Next, add the second most important element of the song. If you or the musicians you’re mixing for can’t decide then go with rhythm guitars or piano. That’s because I’ve found these elements tend to have frequency clashes with vocals the most. I like to solo this track at first and then add vocals in once I get EQ and compression sounding good.

Start at the final chorus or crescendo of the mix where most if not all tracks will be playing simultaneously. Again, we’re only going to use equalizers, dynamics and saturation processing for now. The goal is to be able to hear every note along with the vocals.

Your third most important element goes next. In a typical mix, only three elements can usually be heard loud and clear. For a rock mix, lead guitar usually comes next. It can clash with the rhythm guitars and vocals pretty easily. Again, at first I’ll solo the track, EQ and compress to get it sounding good and then I’ll bring the rest of the tracks in one by one starting with vocals.

Bass comes next. Once again, start solo’d then fade it up with the rest of the mix. This reinforces the rhythm section and tends to stay out of the way. You should be able to hear most bass notes without a subwoofer. If not, check out my tutorial on how to make this happen linked below.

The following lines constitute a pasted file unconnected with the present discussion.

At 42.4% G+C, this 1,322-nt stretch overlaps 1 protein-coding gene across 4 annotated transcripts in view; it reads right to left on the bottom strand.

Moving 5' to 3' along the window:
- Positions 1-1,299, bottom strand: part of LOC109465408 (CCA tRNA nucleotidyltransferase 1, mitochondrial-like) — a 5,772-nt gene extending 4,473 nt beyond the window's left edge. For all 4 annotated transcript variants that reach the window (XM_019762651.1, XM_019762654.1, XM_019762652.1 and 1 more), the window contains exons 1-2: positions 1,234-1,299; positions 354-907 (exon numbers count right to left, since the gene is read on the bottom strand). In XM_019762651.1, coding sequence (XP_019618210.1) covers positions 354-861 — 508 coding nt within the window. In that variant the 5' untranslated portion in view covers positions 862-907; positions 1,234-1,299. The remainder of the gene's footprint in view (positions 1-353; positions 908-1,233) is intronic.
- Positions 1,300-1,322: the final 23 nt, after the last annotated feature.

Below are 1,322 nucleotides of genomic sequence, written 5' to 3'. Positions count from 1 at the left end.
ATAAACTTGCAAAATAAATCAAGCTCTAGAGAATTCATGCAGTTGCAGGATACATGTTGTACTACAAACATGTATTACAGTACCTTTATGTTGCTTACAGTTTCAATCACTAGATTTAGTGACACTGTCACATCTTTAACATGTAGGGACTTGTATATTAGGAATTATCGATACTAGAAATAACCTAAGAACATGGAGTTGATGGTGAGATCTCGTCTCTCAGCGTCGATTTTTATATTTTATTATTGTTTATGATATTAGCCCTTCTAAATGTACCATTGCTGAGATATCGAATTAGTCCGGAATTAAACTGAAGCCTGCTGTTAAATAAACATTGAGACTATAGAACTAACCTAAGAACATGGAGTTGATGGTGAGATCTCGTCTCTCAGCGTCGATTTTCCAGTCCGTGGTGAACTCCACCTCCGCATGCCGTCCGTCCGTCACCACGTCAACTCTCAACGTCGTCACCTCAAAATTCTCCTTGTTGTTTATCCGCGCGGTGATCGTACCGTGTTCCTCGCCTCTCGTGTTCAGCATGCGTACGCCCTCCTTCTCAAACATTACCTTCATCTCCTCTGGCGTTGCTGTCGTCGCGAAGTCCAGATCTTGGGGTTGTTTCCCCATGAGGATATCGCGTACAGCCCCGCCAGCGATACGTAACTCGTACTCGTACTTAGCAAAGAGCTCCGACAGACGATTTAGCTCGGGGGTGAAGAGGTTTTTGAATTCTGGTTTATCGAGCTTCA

If you have synth parts I’ll usually put these next.

Next, drums. Maybe put a sidechain on the bass that is triggered off the kick drum. Make a bus for the all buttons in 1176 trick (Slate Digital Monster is a free effect that simulates this quite nicely).

Everything else. Again, start at the busiest part of the mix which is usually the final chorus. Everything should sound pretty good when completely dry. This ensures the greatest amount of track separation. When the dry mix sounds good in mono, it’s time to start adding reverb, delay and panning to the equation. Post effects fader adjustments will be necessary.

Automation is the last step. This should take about 1-2 more hours and it adds life to the mix. It adds variety. It lets parts stand out. When less tracks are playing, they should sound bigger.